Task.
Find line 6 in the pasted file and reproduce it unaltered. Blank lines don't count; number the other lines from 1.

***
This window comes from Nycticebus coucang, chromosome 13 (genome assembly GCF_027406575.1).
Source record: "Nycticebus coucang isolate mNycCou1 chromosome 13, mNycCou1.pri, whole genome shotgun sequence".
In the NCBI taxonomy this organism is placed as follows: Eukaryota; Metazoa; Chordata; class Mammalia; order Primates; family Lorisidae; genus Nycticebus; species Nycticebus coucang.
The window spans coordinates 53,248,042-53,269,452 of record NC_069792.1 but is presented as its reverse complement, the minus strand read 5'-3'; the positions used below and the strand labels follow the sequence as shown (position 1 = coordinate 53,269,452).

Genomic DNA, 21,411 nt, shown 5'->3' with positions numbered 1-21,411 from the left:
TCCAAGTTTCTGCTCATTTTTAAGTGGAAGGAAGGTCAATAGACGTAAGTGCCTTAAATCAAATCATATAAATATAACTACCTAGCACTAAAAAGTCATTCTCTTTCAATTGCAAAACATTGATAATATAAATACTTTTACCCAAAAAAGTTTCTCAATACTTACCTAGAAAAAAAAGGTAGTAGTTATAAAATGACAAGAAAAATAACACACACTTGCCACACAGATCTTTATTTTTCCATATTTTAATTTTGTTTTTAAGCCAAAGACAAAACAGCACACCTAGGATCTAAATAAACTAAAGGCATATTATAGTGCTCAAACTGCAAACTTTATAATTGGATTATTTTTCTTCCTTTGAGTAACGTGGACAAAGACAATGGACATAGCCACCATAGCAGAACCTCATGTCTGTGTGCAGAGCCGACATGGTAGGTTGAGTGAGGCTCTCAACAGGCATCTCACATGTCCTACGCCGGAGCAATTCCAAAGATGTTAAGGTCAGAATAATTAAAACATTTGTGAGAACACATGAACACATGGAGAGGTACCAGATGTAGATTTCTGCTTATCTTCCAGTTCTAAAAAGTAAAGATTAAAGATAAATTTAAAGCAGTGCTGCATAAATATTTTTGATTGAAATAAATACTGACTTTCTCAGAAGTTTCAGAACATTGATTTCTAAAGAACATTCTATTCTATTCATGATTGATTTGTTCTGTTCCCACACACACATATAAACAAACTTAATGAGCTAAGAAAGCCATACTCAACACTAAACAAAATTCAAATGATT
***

TCCAAGTTTCTGCTCATTTTTAAGTGGAAGGAAGGTCAATAGACGTAAGTGCCTTAAATCAAATCATATAAATATAACTACCTAGCACTAAAAAGTCATTCTCTTTCAATTGCAAAACATTGATAATATAAATACTTTTACCCAAAAAAGTTTCTCAATACTTACCTAGAAAAAAAAGGTAGTAGTTATAAAATGACAAGAAAAATAACACACACTTGCCACACAGATCTTTATTTTTCCATATTTTAATTTTGTTTTTAAGCCAAAGACAAAACAGCACACCTAGGATCTAAATAAACTAAAGGCATATTATAGTGCTCAAACTGCAAACTTTATAATTGGATTATTTTTCTTCCTTTGAGTAACGTGGACAAAGACAATGGACATAGCCACCATAGCAGAACCTCATGTCTGTGTGCAGAGCCGACATGGTAGGTTGAGTGAGGCTCTCAACAGGCATCTCACATGTCCTACGCCGGAGCAATTCCAAAGATGTTAAGGTCAGAATAATTAAAACATTTGTGAGAACACATGAACACATGGAGAGGTACCAGATGTAGATTTCTGCTTATCTTCCAGTTCTAAAAAGTAAAGATTAAAGATAAATTTAAAGCAGTGCTGCATAAATATTTTTGATTGAAATAAATACTGACTTTCTCAGAAGTTTCAGAACATTGATTTCTAAAGAACATTCTATTCTATTCATGATTGATTTGTTCTGTTCCCACACACACATATAAACAAACTTAATGAGCTAAGAAAGCCATACTCAACACTAAACAAAATTCAAATGATT